Wednesday, April 18, 2007

Finally, Something Besides Conjecture Gets Said

Yesterday, in a comment that I requested, Oddjob, was totally correct when he pointed out that I took the events of Monday, then wrote about myself. Today is different. This except comes from the Baltimore Sun.

Professor Liviu Librescu was a survivor of the Holocaust, who then escaped from Romania. He was teaching a class when:
In Monday morning's lecture on solid mechanics, all was quiet except for the sound of Professor Liviu Librescu's voice.
Then came the gunshots -- in the classroom next door. In an instant, Virginia Tech's Norris Hall, a building dedicated to the science of engineering, was torn apart by the worst shooting rampage in modern U.S. history.

Junior Richard Mallalieu said he and about 20 classmates instantly dropped to the floor, ducking under and behind desks for what sounded like the first 10 shots.

"It wasn't like an automatic weapon, but it was a steady 'pow,' 'pow,' 'pow,' 'pow,' " Mallalieu, 23, said in a phone interview with The Sun. "We didn't know what to do at first." Then the sound of the gunshots shifted. Coming closer.

Their next move became instantly clear: Get out.

Mallalieu said his professor held the door shut while students darted to the windows. Some climbed on desks, ledges and a radiator cover to pull down the screens and kick at the metal-framed glass, Mallalieu said. Three windows easily gave way and swung open on hinges as the gunshots got louder.


"It sounded like he was going out into the hallway," said Mallalieu, a civil engineering major from Luray, Va.

Once the windows for the sec ond-floor classroom were open, Mallalieu and most of his classmates hung out of them and dropped about 10 feet to bushes and grass below, he said.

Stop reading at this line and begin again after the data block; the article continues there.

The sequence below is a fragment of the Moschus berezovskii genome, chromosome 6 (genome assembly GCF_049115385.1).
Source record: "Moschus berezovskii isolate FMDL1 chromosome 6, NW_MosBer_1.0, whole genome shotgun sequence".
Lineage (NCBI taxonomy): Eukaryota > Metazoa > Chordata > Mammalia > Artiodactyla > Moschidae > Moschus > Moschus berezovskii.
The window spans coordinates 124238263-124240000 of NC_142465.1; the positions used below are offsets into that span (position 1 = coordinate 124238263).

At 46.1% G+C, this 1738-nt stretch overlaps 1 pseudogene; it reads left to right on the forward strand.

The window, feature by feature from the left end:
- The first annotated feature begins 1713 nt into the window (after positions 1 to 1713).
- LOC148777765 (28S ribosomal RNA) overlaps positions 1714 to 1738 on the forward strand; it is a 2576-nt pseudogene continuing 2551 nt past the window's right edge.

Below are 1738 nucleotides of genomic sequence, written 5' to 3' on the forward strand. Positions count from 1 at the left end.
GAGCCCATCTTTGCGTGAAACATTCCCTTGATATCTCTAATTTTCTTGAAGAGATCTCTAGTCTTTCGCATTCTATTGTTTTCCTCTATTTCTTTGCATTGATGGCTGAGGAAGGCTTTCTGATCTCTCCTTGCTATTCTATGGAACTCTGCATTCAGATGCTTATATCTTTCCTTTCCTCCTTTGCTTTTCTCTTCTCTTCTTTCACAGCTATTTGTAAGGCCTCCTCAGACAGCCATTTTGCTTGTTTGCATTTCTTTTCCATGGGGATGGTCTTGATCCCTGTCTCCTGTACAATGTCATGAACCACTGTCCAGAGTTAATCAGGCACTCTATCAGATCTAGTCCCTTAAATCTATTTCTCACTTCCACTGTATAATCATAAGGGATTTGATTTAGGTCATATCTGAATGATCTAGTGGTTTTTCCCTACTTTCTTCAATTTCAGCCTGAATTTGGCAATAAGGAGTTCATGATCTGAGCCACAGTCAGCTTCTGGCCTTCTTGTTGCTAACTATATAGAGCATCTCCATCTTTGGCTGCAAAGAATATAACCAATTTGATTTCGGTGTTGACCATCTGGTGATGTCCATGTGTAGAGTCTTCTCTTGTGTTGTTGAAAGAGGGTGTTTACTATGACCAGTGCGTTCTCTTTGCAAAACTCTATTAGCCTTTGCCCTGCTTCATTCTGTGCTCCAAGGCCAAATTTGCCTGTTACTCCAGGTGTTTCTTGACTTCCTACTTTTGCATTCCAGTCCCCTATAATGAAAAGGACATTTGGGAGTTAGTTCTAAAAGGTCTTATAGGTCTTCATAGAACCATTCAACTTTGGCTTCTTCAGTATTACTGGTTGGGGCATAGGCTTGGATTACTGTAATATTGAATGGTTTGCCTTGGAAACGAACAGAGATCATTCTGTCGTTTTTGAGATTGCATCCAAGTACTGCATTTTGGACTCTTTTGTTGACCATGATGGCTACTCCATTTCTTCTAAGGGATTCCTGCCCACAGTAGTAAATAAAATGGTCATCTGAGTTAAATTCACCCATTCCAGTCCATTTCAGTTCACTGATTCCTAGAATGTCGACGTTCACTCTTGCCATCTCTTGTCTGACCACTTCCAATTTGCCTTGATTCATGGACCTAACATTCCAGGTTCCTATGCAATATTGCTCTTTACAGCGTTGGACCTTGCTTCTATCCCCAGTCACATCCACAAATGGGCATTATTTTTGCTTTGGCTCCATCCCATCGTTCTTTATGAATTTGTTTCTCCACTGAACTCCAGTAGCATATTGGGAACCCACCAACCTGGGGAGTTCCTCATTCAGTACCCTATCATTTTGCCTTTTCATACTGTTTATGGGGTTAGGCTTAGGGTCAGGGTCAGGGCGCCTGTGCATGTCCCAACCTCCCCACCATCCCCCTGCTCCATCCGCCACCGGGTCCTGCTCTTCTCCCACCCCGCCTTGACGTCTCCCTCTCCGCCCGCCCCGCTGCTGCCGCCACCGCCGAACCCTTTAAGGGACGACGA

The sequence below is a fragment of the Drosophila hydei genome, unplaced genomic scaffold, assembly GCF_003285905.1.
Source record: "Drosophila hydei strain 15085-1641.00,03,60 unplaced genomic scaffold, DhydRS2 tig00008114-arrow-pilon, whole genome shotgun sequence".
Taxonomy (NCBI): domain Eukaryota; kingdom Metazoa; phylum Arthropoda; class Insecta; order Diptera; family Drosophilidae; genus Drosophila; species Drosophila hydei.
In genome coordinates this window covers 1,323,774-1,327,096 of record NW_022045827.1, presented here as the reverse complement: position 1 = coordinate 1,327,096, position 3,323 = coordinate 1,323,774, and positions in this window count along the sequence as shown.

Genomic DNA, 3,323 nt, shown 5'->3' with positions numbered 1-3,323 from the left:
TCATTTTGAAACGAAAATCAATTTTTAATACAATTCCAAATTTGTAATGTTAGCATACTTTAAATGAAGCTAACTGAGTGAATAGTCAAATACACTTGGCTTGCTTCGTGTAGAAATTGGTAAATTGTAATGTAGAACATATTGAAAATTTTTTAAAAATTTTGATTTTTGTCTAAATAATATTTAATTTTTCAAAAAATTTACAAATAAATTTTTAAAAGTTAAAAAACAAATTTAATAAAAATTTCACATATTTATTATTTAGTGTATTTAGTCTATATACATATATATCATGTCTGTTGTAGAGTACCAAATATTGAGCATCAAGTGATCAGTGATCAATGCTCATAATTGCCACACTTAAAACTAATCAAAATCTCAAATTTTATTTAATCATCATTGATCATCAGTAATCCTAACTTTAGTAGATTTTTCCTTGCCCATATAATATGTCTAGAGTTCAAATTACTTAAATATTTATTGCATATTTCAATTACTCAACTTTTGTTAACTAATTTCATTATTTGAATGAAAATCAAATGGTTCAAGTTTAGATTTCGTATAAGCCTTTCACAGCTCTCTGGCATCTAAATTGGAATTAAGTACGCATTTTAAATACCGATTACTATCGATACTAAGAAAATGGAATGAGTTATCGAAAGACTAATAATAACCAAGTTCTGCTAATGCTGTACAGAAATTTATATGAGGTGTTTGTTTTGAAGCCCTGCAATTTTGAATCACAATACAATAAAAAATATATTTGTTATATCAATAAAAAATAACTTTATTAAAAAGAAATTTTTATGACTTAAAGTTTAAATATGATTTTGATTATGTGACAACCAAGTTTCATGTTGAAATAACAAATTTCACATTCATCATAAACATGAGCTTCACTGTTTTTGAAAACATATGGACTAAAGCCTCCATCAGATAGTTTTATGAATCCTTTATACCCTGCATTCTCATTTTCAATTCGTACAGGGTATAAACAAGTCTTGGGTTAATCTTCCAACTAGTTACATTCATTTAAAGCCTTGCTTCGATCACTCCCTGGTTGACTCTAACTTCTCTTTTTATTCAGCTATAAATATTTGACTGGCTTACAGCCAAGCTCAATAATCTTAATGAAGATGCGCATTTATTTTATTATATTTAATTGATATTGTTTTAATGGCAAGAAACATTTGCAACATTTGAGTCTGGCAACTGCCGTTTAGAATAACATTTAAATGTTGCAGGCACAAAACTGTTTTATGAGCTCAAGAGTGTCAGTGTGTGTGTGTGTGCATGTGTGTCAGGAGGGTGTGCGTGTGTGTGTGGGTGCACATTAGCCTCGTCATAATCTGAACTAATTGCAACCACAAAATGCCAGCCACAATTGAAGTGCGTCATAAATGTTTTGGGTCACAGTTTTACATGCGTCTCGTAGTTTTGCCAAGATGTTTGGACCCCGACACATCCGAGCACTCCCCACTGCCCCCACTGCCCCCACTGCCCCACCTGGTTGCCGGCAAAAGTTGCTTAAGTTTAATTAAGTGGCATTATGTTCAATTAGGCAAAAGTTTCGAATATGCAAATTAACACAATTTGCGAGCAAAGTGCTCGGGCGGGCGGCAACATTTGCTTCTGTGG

Some students ran to a nearby building. Others waited to help students who had been injured in the fall, Mallalieu said.

But then the sound of gunfire filled their classroom, sending all who had escaped toward nearby Patton Hall, he said.

Mallalieu said he never saw Librescu escape. "I don't think my teacher got out."

I do not approve of those who are suggesting that any of the victims brought about their own deaths by their behaviors at this moment of surprise and extreme pressure. I have felt those pressures enough to know that there isn't anyone who can predict in a rational manner what the response to something that is unimaginable might be. Miltary training consists of repeating things over and over so that when that moment comes the soldier, will hopefully be able to override every fiber of human instinct screaming at him to do something else. The nature of courage is something that philosophers and poets have been exploring since the beginning. I think that it is this. What makes someone courageous is not the absence of fear. The courageous people that I have known all felt fear, often felt fear deeply. What made the difference, what set them apart is that they found things that matter more than their fear. I have never felt brave myself. I was, at times, able to pretend like I was brave, for the sake of the guys around me.

"The Way of the Warrior" will be said tonight, to honor a brave man.



Anonymous tata said...

That's beautifully put, MB.

9:40 AM  
Anonymous blackdog said...

Very well said. Professor Librescu was evidently a most remarkable human being. What a tragic loss, I couldn't help but notice that his photo showed a man who looked to be in great shape for his many years.

I can only hope that when my destiny faces me that I can meet it with a bit of apprehension and with a measure of bravery.

10:22 AM  
Blogger Sherry said...

i wish i could say it with you. it seems only right.

blessings on him and his and all.

11:06 AM  
Anonymous Anonymous said...

I believe Professor Librescu is what the Ashkenazim call a "mensch", and is a particularly good example of one.

The very best I've heard of in a long time.

We are blessed by the lesson of his sacrifice and also diminished by the loss of his life.

May he rest in a well deserved peace!

- oddjob

7:40 PM  
Blogger Maggie Rosethorn said...

As said above, beautifully said. Your honoring of a brave man is what he deserves.

7:56 PM  
Anonymous Constant Comment said...

The professor, a Holocaust survivor, was killed on Holocaust Memorial Day. The irony is too much. On NPR a few days ago, I heard one of his students talking about what he had done. Couldn't help but cry for him.


10:11 AM  

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